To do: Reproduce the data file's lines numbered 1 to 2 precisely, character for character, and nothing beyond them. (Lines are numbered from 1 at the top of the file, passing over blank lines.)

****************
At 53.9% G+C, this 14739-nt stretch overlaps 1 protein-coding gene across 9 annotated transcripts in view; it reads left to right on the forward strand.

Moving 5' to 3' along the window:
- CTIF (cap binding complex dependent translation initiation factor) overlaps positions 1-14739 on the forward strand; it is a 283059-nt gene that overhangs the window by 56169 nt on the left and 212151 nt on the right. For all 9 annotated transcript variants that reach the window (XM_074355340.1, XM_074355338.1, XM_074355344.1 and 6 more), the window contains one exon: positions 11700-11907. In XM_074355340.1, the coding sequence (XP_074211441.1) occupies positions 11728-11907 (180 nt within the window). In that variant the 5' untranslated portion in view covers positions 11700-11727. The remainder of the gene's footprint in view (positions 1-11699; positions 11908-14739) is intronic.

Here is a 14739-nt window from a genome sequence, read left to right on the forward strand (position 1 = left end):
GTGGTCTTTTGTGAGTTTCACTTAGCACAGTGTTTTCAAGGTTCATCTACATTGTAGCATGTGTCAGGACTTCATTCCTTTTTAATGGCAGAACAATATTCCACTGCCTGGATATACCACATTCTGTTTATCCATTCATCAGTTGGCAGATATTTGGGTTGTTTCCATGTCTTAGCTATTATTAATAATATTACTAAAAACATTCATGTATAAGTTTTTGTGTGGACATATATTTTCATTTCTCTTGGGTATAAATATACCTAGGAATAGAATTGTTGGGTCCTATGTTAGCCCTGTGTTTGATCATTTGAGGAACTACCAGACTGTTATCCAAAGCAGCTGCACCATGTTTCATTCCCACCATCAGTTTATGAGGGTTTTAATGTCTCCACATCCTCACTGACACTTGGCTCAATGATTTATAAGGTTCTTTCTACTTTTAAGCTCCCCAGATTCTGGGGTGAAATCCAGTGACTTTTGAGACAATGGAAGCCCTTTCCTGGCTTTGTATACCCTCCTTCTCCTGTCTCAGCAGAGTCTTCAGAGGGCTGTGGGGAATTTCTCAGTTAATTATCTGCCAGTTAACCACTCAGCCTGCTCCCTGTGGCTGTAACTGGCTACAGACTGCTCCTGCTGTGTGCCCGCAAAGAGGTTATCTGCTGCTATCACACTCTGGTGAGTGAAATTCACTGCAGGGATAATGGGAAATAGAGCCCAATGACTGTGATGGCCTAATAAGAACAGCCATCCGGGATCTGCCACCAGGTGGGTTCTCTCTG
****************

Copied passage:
At 53.9% G+C, this 14739-nt stretch overlaps 1 protein-coding gene across 9 annotated transcripts in view; it reads left to right on the forward strand.

Moving 5' to 3' along the window: